Presidential candidate Saeed Jalili says he has drawn up a plan to boost Iran’s foreign exchange earnings, under which all administration bodies, not just the Petroleum Ministry, would be tasked with helping import foreign currency into the country, whose banking sector has been the subject of tough US sanctions.
Speaking a televised campaign program on Tuesday evening, Jalili highlighted the significance of the issue of foreign exchange earnings, which, he said, can affect other economic plans of an administration as well.
“Over the past years, we have compiled a plan on the issue, as part of which every single administration body would have a mission to bring in foreign currency instead of remaining a mere consumer,” he said.
He said there were two approaches to a shortage of foreign currencies in the country; one would be doing “the minimum” necessary by trying to control the currency market and merely preventing fluctuations there,” an approach that “would fail to lead us to success.”
The other approach is based on aiming to set the stage for the country “take a leap forward,” said the member of Iran’s Expediency Council, adding that a proper plan would not condition foreign currency imports on oil sales.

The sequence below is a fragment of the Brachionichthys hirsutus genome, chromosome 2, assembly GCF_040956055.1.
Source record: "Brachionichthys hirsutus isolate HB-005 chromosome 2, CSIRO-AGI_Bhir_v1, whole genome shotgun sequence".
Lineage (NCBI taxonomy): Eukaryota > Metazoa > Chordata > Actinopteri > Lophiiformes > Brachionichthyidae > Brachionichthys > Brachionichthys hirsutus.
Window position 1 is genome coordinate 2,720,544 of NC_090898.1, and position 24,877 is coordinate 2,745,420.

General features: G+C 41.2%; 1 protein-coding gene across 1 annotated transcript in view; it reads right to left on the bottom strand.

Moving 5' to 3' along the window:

Under his plan, Jalili said, all institutions and ministries would be assigned to mobilize the private sector to help with currency imports.
“The Foreign Ministry has also a role to play. It cannot say ‘my job is to negotiate with a number of countries.’”
Iran has largely relied on exports of crude and oil derivatives for much of its foreign currency earnings.
The Islamic Republic has seen its access to foreign currency cut over the past years by the tough sanctions that the US had imposed on the country’s energy sector with the aim of paralyzing its oil sales, among other things.
‘The administration cannot run affairs with reservations’
“To us, the slogan of ‘great Jahad (arduous efforts) for a leap forward’ is based on reality. We have concluded and believe that that our country, given the current conditions, stands ready for promotion and a leap forward,” he said.
Jalili said the next administration needs to have a strong resolve and faith in the country’s capabilities besides devising an agenda for running the country.
In governing the country, Jalili said, the administration should set aside all reservations and speak the truth, even if that does not appeal to certain sides, including the people themselves.
As a case in point, Jalili referred to his criticism of the 2015 nuclear deal at the time it was inked.
Back then, “some would say ‘do not speak out against [the deal], since people like it,” the Principlist candidate said. “For instance, when we found the path of the JCPOA (nuclear deal) to be wrong, we were duty-bound to raise awareness among the people as much as we could.”